Decades of research have shown that alcohol severely damages the brain, causing blurred vision, slurred speech, slowed reaction times and impaired memory. Alcoholism causes cognitive deficits in 50 to 80 percent of alcoholics. Interestingly, memory loss worsens when an alcoholic stops after a prolonged period of drinking, whether that involves binge drinking or continuous drinking as seen in chronic alcoholics.
Repeated periods of alcohol use followed by withdrawal seem to have the most significant impact on memory. Withdrawal isn’t limited to severe symptoms such as seizures associated with the sudden cessation of alcohol use after an extended period of drinking. It can be as subtle as the sweatiness and shakiness people often feel when they wake up after a night of drinking. If someone drinks every day and stops every night, they are going to experience withdrawal every morning. And that’s the kind of withdrawal that injures memory.
So when alcoholics say, “I don’t think my memory was this bad before I stopped drinking,” they are observing a genuine scientific phenomenon. Stopping drinking causes a toxic reaction in the brain that significantly worsens memory deficits. Of course, the answer is not to continue drinking. Research also shows that medication, alcohol addiction treatment and 12-Step recovery can minimize the effects of drinking.
As a result of animal studies, we know that alcohol-related memory impairments appear to be related to changes in the gray matter of the brain as well as changes in hippocampal volume, a structure specifically associated with memory.
When rats are placed in a cage with objects they’ve never seen before, they are attracted to the novelty. They sniff and paw at the objects to determine if they are of any interest. Once they learn what the object is, they lose interest. This is called object recognition.
When an animal is trained in a T-maze, it is taught to run down a structure shaped like a T. On one side there’s a reward, and on the other side there’s nothing. After a short time, the arm that has nothing is blocked so it can only go one way, and it goes directly to the food reward.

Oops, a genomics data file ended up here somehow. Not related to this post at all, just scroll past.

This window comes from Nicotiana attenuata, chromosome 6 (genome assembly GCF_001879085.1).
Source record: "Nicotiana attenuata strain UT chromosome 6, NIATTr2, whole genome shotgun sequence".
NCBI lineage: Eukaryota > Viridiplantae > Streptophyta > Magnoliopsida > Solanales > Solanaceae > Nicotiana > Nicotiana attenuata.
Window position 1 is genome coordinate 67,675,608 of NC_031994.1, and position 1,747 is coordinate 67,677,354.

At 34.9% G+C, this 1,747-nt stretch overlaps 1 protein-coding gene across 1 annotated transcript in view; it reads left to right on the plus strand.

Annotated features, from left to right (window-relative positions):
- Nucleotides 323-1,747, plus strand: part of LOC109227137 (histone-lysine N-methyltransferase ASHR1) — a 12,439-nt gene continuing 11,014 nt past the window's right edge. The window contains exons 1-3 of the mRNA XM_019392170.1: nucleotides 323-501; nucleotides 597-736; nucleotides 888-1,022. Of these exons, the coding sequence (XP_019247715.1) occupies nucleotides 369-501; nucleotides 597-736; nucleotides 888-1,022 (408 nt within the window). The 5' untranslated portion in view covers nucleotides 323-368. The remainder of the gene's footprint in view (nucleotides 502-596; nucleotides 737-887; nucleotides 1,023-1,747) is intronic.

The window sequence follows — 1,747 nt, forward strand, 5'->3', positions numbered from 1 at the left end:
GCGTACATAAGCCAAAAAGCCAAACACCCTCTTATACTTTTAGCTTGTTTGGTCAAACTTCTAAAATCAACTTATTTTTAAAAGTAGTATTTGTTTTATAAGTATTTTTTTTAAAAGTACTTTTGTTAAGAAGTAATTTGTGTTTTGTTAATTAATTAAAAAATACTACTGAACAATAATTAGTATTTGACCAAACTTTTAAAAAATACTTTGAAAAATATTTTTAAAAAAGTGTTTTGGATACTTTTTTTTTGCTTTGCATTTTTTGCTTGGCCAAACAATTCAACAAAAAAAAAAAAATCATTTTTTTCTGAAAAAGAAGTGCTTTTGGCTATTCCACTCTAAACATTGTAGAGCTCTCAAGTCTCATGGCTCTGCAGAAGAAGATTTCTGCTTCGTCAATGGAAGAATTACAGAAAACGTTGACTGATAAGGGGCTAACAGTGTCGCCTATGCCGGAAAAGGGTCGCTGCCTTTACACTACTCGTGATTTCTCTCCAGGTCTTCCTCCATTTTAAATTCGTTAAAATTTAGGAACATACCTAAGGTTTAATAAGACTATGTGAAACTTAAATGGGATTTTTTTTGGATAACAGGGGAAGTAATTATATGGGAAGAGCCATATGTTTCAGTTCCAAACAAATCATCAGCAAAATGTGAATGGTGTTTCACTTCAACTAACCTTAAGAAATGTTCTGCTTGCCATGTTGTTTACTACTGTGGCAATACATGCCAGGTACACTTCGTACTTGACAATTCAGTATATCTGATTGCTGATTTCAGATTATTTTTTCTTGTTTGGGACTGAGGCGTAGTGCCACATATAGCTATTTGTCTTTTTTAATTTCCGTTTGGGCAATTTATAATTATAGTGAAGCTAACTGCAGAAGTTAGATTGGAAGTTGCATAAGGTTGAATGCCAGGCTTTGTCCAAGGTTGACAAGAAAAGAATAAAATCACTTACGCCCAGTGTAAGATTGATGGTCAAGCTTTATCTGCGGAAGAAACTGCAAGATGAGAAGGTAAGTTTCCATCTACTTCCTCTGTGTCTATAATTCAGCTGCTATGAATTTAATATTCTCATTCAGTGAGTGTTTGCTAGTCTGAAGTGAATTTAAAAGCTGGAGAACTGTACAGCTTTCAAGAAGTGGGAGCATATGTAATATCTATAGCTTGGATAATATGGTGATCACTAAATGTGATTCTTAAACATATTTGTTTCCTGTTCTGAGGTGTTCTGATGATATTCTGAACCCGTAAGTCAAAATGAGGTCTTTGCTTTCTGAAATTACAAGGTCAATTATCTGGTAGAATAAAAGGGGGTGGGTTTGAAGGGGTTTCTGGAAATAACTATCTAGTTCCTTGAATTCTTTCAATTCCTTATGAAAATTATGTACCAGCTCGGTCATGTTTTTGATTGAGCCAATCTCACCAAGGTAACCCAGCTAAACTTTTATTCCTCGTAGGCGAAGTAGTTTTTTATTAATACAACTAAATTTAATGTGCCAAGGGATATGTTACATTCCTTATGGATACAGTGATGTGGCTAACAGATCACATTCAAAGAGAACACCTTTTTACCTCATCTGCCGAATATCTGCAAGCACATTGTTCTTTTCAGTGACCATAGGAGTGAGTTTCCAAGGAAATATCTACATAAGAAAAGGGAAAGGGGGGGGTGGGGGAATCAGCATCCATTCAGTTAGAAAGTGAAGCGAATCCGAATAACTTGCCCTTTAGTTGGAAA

Ordinarily, if the block is removed, the animal will learn to check which side has the food. It will un-learn this pattern of always going to the side that had the food originally, check out the environment, and learn to go to whichever side currently has the food. In other words, the rat un-learns what it originally learned, and then it learns the new conditions.
One month after withdrawal, alcohol-treated rats showed marked deficits on both the object recognition and un-learning tests. When they were placed in the cage with the objects that should be familiar, they had no recognition. They behaved exactly the way they did when they saw the objects the first time.
On the T test, the rats had what we call perseverative errors. They didn’t un-learn where the food was. They kept running down to that one side because they assumed the other side was blocked. They didn’t seem to be capable of unlearning what they learned during the alcohol conditioning. And they made twice as many errors as the rats that weren’t treated with alcohol.
An extraordinary finding is that animals given nimodipine two weeks prior to withdrawal or as a single dose experience a complete reversal of the memory loss associated with alcohol withdrawal. This means that medication may play a role in alleviating the memory and learning deficits caused by alcoholism.
When we think of memory, we tend to think of recalling events and experiences from the past. The memory impairment caused by alcohol is not limited to the past, but also extends to prospective memory, or new learning. Specifically, alcohol impairs the ability to learn complex, novel information. The more complex the information, the harder it is to learn, even after the alcoholic stops drinking.
Research shows that alcohol impairs contextual learning. In a recent study, researchers trained a rat to be afraid of a tone by putting it in a shuttle box, ringing a tone and then giving it a foot shock. After a very short period of time, the animal comes to fear both the tone and the box and modifies its behavior accordingly. The rat learns to be afraid of not just the proximate signal, which is the tone, but also the environment.